Do You Have Room for Anything New?
I’m a little intrigued by a new development in real estate – the “Tiny House” movement. I guess it is not all that surprising because trends tend to go from one extreme to another.
Everyone wanted big houses and then when the house gets full, the family goes out to rent a storage unit.
Look around town and you’ll find a plethora of storage facilities. It used to be that storage facilities were for people in transition – moving from one place to another and they needed temporary storage. Now, we all know people who have a storage unit to store things that won’t fit into their homes.
So the opposite extreme would be a Tiny House, I guess.
The Rule of Living Small Big
Instead of collecting more and more, people who live in small spaces often have a rule: If something new comes in, something old has to leave. Reasonable, right?
When you have too much stuff, not only is it hard to get around (think hoarders) but it’s also hard to make choices and decisions.
And in that lies a lesson for business owners.
Jack Canfield says:
“We can only pay attention to so many things at one time, and each promise, agreement, or item on your to-do list leaves fewer “attention units” to dedicate to completing present tasks and bringing new opportunities and abundance into your life.”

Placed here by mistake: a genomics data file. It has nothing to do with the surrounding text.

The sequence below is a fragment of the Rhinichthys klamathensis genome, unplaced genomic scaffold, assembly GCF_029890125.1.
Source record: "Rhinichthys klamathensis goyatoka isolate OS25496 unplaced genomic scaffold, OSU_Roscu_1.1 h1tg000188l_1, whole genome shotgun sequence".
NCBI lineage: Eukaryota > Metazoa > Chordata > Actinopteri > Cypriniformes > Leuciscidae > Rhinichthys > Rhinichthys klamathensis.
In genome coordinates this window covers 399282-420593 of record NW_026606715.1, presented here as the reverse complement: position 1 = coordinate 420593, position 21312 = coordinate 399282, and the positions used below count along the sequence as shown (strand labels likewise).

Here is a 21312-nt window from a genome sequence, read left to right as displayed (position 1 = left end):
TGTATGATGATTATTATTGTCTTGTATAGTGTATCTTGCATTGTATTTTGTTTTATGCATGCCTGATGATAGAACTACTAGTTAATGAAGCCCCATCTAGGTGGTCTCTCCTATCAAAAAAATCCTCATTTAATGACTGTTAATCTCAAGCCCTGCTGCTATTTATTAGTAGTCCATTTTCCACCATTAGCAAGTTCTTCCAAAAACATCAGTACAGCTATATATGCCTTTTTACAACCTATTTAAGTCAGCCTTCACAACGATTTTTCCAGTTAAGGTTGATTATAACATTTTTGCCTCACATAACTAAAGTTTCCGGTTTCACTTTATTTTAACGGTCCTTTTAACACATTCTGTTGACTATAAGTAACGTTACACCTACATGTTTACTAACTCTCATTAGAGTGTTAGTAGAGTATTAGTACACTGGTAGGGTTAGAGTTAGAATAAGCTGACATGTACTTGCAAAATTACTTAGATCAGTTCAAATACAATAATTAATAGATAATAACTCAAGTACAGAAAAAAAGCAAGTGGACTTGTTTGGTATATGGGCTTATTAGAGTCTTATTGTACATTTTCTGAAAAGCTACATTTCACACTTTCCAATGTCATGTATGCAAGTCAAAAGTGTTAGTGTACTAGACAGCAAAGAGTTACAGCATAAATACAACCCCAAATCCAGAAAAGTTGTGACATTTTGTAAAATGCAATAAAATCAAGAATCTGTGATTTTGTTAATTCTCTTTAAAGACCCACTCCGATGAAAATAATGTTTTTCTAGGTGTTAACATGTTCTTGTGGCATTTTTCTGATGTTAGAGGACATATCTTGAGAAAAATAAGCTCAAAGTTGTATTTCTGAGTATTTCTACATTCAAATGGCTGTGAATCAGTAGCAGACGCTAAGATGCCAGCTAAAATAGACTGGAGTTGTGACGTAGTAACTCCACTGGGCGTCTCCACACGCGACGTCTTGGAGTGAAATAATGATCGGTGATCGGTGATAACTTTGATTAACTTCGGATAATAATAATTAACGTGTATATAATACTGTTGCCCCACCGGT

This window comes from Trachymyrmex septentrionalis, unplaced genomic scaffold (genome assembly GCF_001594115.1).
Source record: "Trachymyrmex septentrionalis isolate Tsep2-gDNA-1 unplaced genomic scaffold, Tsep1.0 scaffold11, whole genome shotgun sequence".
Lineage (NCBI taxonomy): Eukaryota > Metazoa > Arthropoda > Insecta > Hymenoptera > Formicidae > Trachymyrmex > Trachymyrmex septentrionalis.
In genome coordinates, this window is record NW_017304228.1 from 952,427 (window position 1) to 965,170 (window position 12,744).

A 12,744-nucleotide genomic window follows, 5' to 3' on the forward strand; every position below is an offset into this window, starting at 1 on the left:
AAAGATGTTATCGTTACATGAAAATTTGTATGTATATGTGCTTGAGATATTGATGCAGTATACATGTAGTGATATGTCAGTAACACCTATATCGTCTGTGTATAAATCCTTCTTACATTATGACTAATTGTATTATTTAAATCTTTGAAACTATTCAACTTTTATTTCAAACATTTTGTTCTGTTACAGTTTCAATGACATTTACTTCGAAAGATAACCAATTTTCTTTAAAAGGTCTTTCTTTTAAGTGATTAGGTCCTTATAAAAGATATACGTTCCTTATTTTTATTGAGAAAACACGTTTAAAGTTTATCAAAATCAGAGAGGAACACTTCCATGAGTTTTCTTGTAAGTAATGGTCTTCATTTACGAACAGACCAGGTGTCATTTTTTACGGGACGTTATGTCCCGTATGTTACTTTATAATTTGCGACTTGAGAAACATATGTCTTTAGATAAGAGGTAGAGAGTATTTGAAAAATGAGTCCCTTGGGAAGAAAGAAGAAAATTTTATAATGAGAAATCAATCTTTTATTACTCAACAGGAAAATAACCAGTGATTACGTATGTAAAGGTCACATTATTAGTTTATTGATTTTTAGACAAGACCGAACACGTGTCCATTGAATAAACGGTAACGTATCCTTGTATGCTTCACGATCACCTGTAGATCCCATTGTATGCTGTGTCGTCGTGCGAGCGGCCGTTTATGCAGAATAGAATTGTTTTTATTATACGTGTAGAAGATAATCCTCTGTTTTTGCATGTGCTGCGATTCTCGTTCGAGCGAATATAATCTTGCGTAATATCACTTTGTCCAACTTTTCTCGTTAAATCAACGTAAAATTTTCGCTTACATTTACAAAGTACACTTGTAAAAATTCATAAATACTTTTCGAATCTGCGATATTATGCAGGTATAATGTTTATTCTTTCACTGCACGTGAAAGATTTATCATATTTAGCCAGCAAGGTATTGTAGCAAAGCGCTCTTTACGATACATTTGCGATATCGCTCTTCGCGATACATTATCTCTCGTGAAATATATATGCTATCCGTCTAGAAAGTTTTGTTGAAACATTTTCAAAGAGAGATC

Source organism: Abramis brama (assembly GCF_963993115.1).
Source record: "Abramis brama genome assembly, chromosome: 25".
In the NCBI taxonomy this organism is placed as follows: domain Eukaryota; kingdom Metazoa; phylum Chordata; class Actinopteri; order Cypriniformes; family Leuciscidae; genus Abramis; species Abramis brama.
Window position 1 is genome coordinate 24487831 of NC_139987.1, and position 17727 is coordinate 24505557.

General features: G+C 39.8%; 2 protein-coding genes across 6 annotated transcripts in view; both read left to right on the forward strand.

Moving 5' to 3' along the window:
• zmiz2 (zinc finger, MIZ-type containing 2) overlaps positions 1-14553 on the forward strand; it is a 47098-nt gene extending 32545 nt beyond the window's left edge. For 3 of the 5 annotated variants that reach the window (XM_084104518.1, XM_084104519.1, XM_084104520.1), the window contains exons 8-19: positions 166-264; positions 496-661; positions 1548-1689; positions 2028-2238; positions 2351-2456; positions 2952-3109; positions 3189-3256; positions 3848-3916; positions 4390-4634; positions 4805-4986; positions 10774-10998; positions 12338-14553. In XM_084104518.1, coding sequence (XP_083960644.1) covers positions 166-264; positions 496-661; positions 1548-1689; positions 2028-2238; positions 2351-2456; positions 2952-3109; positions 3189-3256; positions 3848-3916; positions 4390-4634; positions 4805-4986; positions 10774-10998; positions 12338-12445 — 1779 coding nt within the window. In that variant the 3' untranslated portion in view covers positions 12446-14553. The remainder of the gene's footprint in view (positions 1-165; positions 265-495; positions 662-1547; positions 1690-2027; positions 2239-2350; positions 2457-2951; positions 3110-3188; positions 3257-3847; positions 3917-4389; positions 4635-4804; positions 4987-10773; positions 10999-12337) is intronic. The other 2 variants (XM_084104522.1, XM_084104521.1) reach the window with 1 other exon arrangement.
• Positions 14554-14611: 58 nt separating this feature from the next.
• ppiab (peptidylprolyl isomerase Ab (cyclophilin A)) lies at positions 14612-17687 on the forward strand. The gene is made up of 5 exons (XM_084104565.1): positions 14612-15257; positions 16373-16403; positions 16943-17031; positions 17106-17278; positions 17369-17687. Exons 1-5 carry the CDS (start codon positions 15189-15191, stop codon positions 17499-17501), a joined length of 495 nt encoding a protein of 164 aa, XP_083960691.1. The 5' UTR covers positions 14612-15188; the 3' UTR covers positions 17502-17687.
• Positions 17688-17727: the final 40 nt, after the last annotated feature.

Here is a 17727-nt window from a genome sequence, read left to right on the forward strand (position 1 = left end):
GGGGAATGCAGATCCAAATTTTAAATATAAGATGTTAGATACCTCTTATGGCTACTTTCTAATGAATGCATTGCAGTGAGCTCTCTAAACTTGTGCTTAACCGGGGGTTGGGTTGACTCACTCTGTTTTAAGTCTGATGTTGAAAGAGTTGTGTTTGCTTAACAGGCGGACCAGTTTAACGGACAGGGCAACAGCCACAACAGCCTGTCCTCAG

An “attention unit” is a bit that goes into your memory bank and takes up space in your head. For example, when you start a project or make an agreement or identify a change you need to make, you add something into the storage area in your brain taking up an “attention unit.”
Just like the sticky notes on your computer and the stacks of paper piled up on your desk distract you, the attention units stored in your head distract you, too.
And with all that physical and mental clutter stealing your attention, the pile of “incompletes” gets bigger and grows higher too.
Canfield admonishes us with this:
“The truth is that 20 things completed have more power than 50 things half completed.”
You know that all the half-completes are a distraction in and of themselves both mentally and in reality. For instance, two finished books are much more useful than 13 that you have started but not finished.
The reason this is so important, besides the obvious of divided attention and diluted efforts, is that in order to make space for something new, you have to make room for it. If there is anything new that you want in your life, you’ve got to make room for it – psychologically and physically.
Eliminate some of those things that are taking up your attention units. Set priorities about what is going to be your focus and act on those.
To your success!